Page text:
January 23, 2023 : By Ted Allen - Office of Communications & Public Engagement
Liberty University School of Engineering Dean Dr. Mark Horstemeyer was honored twice at the Nov. 27-Dec. 1 Sustainable Industrial Processing Summit (SIPS) International Conference in Phuket, Thailand, which focused on sustainability through science and technology.
In addition to having an event named after him, the Horstemeyer International Symposium, which addressed multiscale material mechanics and sustainable applications, Horstemeyer received the Flogen Fray International Sustainability Award.
The award was based on his advancements chronicled in “Integrated Computational Materials Engineering (ICME) for Metals: Using Multiscale Modeling to Invigorate Engineering Design with Science,” which he published in 2012, and his follow-up book in 2018 introducing concepts and case studies in academia from across the United States that show how ICME works.
“ICME is a practical way to design and make engineered products using high-fidelity modeling and simulation tools,” Horstemeyer said. “In engineering, one has different steps: design, analysis, procurement, logistics, assembly, life-cycle performance, sustainability, and death/recycling. Using ICME methodologies helps to analyze and optimize each engineering phase.”
Horstemeyer created the first graduate course on ICME as a former distinguished professor and chair for computational solid mechanics at Mississippi State University, and upon his arrival at Liberty in January 2019, he hired Dr. Heechen Cho to teach it through Liberty’s graduate engineering program.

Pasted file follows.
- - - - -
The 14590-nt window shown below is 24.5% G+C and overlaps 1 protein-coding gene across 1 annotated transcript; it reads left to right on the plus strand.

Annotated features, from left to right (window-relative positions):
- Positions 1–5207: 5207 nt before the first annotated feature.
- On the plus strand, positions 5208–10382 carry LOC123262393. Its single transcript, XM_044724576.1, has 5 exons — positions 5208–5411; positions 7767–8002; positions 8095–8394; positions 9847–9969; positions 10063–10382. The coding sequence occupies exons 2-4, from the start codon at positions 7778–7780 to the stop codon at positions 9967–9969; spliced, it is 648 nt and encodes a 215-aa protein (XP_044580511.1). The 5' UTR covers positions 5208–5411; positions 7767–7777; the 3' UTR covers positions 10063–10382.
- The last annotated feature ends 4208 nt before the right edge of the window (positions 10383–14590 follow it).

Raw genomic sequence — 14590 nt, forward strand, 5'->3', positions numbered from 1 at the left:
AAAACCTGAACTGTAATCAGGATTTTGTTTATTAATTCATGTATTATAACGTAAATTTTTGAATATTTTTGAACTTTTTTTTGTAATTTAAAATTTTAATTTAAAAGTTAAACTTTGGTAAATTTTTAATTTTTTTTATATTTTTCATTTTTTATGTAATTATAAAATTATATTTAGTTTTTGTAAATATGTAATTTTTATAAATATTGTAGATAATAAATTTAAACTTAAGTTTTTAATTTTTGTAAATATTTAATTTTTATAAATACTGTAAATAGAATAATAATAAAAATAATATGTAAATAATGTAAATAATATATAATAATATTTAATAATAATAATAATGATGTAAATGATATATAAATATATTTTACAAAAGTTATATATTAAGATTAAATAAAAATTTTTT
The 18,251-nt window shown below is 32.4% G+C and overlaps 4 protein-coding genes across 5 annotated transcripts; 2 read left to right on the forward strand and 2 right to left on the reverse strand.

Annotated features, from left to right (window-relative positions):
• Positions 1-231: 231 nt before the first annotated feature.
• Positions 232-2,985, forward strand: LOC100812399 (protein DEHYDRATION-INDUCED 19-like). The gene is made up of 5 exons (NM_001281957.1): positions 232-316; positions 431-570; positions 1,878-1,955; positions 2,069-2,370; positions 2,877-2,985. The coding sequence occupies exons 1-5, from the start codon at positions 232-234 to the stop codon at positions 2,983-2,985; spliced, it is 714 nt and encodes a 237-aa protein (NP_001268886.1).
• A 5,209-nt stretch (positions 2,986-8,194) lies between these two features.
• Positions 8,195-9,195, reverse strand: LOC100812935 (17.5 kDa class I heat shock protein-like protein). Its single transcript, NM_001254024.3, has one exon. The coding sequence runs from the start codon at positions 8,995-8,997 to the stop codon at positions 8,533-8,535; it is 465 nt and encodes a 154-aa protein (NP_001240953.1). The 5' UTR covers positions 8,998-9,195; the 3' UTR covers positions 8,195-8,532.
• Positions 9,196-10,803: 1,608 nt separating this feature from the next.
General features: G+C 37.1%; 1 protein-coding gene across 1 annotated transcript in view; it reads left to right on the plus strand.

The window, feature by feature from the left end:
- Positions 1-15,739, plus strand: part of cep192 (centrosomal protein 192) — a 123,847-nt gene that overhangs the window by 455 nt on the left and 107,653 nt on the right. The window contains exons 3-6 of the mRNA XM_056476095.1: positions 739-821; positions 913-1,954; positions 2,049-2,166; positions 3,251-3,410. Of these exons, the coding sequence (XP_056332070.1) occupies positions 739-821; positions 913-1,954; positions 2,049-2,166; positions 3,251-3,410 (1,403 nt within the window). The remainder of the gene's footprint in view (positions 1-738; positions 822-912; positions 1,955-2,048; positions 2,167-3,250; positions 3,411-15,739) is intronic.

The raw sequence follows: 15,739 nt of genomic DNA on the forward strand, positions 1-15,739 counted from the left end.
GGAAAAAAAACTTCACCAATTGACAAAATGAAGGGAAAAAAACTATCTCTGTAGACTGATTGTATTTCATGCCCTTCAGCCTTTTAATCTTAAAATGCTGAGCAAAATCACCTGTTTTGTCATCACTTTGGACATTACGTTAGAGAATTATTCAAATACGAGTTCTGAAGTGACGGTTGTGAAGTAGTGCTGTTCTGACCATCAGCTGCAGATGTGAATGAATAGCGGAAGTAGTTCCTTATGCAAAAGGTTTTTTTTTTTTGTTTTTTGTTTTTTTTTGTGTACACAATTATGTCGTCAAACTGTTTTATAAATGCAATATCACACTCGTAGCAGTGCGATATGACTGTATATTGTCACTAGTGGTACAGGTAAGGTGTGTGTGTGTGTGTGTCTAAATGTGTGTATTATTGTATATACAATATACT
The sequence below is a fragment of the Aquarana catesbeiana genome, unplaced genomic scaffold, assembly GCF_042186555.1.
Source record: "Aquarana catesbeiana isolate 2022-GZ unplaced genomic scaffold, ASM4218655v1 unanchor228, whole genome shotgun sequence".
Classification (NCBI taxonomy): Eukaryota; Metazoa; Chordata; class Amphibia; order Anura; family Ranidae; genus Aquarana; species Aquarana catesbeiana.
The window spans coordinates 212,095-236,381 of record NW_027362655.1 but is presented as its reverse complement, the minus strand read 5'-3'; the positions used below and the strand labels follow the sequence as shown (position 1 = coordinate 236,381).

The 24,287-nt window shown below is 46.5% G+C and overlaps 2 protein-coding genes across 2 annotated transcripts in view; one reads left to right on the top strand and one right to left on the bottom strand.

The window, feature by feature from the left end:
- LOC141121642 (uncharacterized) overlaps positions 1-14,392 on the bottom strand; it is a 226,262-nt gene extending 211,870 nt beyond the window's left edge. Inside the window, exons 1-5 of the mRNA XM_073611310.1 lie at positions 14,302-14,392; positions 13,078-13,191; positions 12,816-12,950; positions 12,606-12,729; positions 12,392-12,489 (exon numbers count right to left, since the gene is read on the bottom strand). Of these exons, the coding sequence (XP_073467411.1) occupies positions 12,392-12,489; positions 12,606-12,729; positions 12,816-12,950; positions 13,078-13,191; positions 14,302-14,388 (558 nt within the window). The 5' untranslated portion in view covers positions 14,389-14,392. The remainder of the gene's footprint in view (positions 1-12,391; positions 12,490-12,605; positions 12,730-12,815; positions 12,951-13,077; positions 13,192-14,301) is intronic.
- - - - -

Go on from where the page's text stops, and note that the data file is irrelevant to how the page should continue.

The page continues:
This was Horstemeyer’s second time participating in the annual conference, put on for the first time in three years due to the COVID-19 pandemic. This year’s event was held in honor of 1998 Nobel Laureate winner Ferid Murad, a Christian pharmacologist from Indiana. The conference featured plenary talks from Murad and eight other Nobel Prize winners from around the world.
“To have these Nobel Prize winners show up at your presentations and hear you talk and have questions and say complimentary things to you, it’s an honor,” Horstemeyer said.
He last attended the conference on the island of Cyprus, Egypt, in 2019, when he was invited to speak about the proof of God’s existence related to the general theory of relativity and also about the global flood recorded in Genesis 7:11, using high-performance geophysics computing simulations of the earth.
“When I was giving that presentation on the proof of God in Cyprus, there were two people in the back who were in shock,” Horstemeyer said. “They had tears in their eyes. One was the president of a university in Austria and the other was a director of research for another university in Austria. They were born-again Christians and they said, ‘We’ve never heard anybody in Europe talk like this about God in public in a scientific forum.’”
He said the conference in Thailand was also a chance for him to meet one-on-one with a Nobel Prize-winning professor and others as he introduced Creationeering concepts — using properties found in God’s creation to make innovations in the field — that have become the basis for multiple projects underway through Liberty’s School of Engineering.
On March 24, during Liberty’s Convocation, Horstemeyer and Dr. John Baumgardner, research professor emeritus at Liberty’s Center for Engineering Research and Education (CERE), will lead a School of Engineering Evolution Panel along with Dr. Andy McIntosh from England.
“(Baumgardner) is going to present a lot of the animations and simulations of the Genesis flood, and I am going to be presenting about the design and the excellence and the stability and the safety and strength of Noah’s Ark,” Horstemeyer said.
Horstemeyer will also lead an LU Send trip to Ireland over Spring Break with a focus on Creationeering.